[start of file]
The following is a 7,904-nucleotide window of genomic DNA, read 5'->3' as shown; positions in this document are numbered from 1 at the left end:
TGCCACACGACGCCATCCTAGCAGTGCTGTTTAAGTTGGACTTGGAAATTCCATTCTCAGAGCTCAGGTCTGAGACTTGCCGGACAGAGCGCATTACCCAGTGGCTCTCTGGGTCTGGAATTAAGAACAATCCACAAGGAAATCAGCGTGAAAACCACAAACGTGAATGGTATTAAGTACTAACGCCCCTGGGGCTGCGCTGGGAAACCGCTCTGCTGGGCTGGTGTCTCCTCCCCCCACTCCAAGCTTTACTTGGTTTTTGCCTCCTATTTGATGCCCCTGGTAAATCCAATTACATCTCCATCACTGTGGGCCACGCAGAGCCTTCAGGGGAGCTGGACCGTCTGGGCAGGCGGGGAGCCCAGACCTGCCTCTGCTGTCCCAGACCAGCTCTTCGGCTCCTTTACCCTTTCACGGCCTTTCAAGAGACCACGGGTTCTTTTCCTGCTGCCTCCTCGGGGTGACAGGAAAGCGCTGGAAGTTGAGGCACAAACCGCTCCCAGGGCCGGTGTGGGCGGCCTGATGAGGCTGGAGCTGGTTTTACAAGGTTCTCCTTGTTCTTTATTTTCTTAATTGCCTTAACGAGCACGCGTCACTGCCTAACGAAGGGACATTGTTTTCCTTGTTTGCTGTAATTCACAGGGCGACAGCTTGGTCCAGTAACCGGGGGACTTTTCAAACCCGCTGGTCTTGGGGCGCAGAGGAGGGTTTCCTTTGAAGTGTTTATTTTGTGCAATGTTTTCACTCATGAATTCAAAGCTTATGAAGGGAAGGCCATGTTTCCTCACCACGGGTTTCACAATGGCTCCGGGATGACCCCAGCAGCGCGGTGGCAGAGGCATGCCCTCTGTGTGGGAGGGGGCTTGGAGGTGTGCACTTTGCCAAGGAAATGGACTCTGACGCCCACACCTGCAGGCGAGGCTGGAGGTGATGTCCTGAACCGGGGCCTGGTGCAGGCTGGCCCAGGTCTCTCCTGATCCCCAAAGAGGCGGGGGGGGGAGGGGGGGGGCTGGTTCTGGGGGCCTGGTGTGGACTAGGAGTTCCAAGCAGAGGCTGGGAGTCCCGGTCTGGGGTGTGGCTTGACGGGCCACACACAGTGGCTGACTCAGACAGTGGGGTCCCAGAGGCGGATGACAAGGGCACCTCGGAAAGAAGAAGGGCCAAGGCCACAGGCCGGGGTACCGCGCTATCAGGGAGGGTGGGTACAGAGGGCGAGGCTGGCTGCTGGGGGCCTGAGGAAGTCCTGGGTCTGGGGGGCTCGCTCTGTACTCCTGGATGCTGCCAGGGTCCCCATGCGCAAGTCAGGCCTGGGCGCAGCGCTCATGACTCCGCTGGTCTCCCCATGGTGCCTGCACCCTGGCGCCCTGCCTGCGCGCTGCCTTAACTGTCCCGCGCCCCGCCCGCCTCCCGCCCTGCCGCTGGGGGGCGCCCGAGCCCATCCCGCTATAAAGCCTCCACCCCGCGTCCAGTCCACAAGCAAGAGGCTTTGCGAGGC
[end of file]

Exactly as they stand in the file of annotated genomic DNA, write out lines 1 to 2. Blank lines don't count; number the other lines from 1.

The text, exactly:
The following is a 7,904-nucleotide window of genomic DNA, read 5'->3' as shown; positions in this document are numbered from 1 at the left end:
TGCCACACGACGCCATCCTAGCAGTGCTGTTTAAGTTGGACTTGGAAATTCCATTCTCAGAGCTCAGGTCTGAGACTTGCCGGACAGAGCGCATTACCCAGTGGCTCTCTGGGTCTGGAATTAAGAACAATCCACAAGGAAATCAGCGTGAAAACCACAAACGTGAATGGTATTAAGTACTAACGCCCCTGGGGCTGCGCTGGGAAACCGCTCTGCTGGGCTGGTGTCTCCTCCCCCCACTCCAAGCTTTACTTGGTTTTTGCCTCCTATTTGATGCCCCTGGTAAATCCAATTACATCTCCATCACTGTGGGCCACGCAGAGCCTTCAGGGGAGCTGGACCGTCTGGGCAGGCGGGGAGCCCAGACCTGCCTCTGCTGTCCCAGACCAGCTCTTCGGCTCCTTTACCCTTTCACGGCCTTTCAAGAGACCACGGGTTCTTTTCCTGCTGCCTCCTCGGGGTGACAGGAAAGCGCTGGAAGTTGAGGCACAAACCGCTCCCAGGGCCGGTGTGGGCGGCCTGATGAGGCTGGAGCTGGTTTTACAAGGTTCTCCTTGTTCTTTATTTTCTTAATTGCCTTAACGAGCACGCGTCACTGCCTAACGAAGGGACATTGTTTTCCTTGTTTGCTGTAATTCACAGGGCGACAGCTTGGTCCAGTAACCGGGGGACTTTTCAAACCCGCTGGTCTTGGGGCGCAGAGGAGGGTTTCCTTTGAAGTGTTTATTTTGTGCAATGTTTTCACTCATGAATTCAAAGCTTATGAAGGGAAGGCCATGTTTCCTCACCACGGGTTTCACAATGGCTCCGGGATGACCCCAGCAGCGCGGTGGCAGAGGCATGCCCTCTGTGTGGGAGGGGGCTTGGAGGTGTGCACTTTGCCAAGGAAATGGACTCTGACGCCCACACCTGCAGGCGAGGCTGGAGGTGATGTCCTGAACCGGGGCCTGGTGCAGGCTGGCCCAGGTCTCTCCTGATCCCCAAAGAGGCGGGGGGGGGAGGGGGGGGGCTGGTTCTGGGGGCCTGGTGTGGACTAGGAGTTCCAAGCAGAGGCTGGGAGTCCCGGTCTGGGGTGTGGCTTGACGGGCCACACACAGTGGCTGACTCAGACAGTGGGGTCCCAGAGGCGGATGACAAGGGCACCTCGGAAAGAAGAAGGGCCAAGGCCACAGGCCGGGGTACCGCGCTATCAGGGAGGGTGGGTACAGAGGGCGAGGCTGGCTGCTGGGGGCCTGAGGAAGTCCTGGGTCTGGGGGGCTCGCTCTGTACTCCTGGATGCTGCCAGGGTCCCCATGCGCAAGTCAGGCCTGGGCGCAGCGCTCATGACTCCGCTGGTCTCCCCATGGTGCCTGCACCCTGGCGCCCTGCCTGCGCGCTGCCTTAACTGTCCCGCGCCCCGCCCGCCTCCCGCCCTGCCGCTGGGGGGCGCCCGAGCCCATCCCGCTATAAAGCCTCCACCCCGCGTCCAGTCCACAAGCAAGAGGCTTTGCGAGGC